Changes planned for high school

If you have an opinion on how best to structure grades and classes at Salmon Arm Secondary, there’s still a little time left to express it

Rob MacAulay, Sullivan Campus Principal

Rob MacAulay, Sullivan Campus Principal

If you have an opinion on how best to structure grades and classes at Salmon Arm Secondary, there’s still a little time left to express it.

Because the scheduling system for the two-campus school is not working, a process is underway to determine how best to restructure the school.

If you go to the Salmon Arm Secondary website at www.sass.sd83.bc.ca, you’ll see a video called ‘SAS Planning’ that describes the process. Then, to learn more about the direction of SAS and to express your views, go to http://bit.ly/SASPlanning.

Input will be received on the website until the end of the month.

Sullivan campus principal Rob Mac-Aulay and Jackson campus principal Reid Findlay explained at a meeting on Nov. 5 that while SAS may boast many positive traits, the scheduling system is not one of them.

They said that at most schools, students pick courses and they’re entered into a computer system which plugs courses into a timetable. At SAS, counsellors spend months entering students into courses with a schedule built by hand.

That means blocks can’t be moved to reschedule so, if there are conflicts, students can end up with courses they didn’t select.

“The scheduling system is broken,” Mac-Aulay said.

At the meeting three options were presented: 1) a non-travelling model, where students from grades nine to 12 are at each campus and students are attached to a campus for the entire year; 2) a junior/senior model and 3) a ‘double block’ model.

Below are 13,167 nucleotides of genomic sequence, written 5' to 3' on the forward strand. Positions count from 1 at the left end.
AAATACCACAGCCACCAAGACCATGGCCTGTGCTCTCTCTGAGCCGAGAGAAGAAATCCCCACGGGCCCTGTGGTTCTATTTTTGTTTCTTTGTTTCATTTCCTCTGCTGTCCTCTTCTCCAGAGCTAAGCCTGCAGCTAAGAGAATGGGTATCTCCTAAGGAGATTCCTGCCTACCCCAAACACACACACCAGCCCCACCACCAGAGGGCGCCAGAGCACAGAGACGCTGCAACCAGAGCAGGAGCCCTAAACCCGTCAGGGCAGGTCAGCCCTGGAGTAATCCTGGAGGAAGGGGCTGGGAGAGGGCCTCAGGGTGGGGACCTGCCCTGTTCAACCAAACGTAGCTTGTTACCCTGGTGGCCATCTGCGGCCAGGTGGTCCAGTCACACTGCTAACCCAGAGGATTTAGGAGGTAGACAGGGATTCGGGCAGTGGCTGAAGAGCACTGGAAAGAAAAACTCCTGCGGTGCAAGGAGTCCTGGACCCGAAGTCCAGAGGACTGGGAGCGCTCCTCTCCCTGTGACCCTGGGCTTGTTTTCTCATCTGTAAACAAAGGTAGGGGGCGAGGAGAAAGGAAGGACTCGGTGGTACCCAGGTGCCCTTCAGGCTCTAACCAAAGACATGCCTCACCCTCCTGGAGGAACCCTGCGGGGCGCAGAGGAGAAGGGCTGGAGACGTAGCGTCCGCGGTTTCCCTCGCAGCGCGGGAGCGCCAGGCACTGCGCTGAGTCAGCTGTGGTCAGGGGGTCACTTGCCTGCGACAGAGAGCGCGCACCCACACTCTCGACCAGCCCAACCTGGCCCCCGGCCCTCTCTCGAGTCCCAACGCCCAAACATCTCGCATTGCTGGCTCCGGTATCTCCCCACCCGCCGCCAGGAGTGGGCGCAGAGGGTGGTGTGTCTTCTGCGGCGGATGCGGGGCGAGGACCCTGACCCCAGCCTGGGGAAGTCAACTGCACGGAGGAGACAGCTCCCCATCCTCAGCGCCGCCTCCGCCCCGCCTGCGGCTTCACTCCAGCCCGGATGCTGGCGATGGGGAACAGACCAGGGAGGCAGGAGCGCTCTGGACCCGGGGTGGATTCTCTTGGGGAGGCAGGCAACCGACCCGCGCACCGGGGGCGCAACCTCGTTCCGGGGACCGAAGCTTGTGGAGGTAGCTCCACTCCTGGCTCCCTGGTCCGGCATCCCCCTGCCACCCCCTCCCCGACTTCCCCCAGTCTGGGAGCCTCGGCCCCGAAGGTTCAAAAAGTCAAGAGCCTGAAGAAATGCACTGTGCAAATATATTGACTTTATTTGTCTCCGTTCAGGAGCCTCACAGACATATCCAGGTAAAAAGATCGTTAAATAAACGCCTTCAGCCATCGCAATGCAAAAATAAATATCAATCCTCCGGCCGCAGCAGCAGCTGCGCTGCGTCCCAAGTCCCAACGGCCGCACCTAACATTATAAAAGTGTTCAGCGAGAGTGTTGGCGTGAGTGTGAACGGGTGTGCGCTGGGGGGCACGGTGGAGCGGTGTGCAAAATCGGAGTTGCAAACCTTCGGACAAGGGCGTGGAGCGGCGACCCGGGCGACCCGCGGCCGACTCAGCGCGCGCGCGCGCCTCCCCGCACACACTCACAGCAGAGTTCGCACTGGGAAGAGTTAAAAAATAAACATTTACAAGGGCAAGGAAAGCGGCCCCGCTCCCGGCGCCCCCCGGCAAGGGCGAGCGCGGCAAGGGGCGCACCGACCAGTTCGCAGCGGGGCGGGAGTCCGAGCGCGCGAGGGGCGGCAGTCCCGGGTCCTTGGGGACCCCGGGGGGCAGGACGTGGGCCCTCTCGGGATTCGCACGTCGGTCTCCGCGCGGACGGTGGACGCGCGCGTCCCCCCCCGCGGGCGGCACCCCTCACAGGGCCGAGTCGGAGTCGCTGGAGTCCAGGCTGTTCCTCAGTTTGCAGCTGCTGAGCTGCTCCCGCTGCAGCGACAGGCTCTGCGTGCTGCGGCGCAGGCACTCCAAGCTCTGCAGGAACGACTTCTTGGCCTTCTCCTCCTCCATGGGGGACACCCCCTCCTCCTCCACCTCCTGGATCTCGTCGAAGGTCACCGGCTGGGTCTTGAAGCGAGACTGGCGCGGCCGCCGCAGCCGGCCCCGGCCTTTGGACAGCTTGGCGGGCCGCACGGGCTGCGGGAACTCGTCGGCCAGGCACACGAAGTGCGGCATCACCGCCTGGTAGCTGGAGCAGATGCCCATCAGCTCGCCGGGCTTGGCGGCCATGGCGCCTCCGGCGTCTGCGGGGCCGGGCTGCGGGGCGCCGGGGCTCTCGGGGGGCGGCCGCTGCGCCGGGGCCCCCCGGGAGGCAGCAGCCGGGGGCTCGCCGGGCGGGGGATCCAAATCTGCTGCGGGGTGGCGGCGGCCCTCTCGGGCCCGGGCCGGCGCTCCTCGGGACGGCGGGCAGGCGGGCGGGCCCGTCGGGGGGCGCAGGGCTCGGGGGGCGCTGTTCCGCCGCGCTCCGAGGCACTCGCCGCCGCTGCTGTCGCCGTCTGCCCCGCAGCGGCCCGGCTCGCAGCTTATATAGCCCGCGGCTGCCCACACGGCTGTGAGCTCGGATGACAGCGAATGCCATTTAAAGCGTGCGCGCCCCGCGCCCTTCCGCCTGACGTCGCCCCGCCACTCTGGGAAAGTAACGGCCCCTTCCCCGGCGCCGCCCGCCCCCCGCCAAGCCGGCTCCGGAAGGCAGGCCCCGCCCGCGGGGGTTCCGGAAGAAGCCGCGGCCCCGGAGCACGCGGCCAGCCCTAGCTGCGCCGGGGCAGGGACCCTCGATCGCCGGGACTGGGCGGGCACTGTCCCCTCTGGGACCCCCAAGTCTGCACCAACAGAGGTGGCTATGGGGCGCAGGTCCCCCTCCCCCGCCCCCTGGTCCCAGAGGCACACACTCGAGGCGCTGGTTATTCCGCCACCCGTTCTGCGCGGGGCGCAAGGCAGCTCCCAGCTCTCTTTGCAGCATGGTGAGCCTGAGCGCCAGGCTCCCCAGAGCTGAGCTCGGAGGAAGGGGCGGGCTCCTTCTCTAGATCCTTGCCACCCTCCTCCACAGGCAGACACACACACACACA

Due to lack of support for the non-travelling model, just two options are now being considered.

The junior/senior model sees almost all grades nine and 10 students at Jackson and grades 11 and 12 at Sullivan.

Double block incorporates one class in the morning and one in the afternoon, with classes meeting every second day. Students in grades nine to 12 would be at each campus.

The number of students per grade at each campus and the amount of travelling could be configured as desired.

The principals explained that a process began in January and will conclude in December about how best to structure the school for student success. During the first 10 months, teachers discussed the issue and, since then, parent and student input is being sought.

As well as the online input, school district staff have been meeting with students this month including class reps at the Jackson campus, the Student Leadership Class at Sullivan and other representatives, including the Aboriginal Education co-ordinators.

 

Salmon Arm Observer

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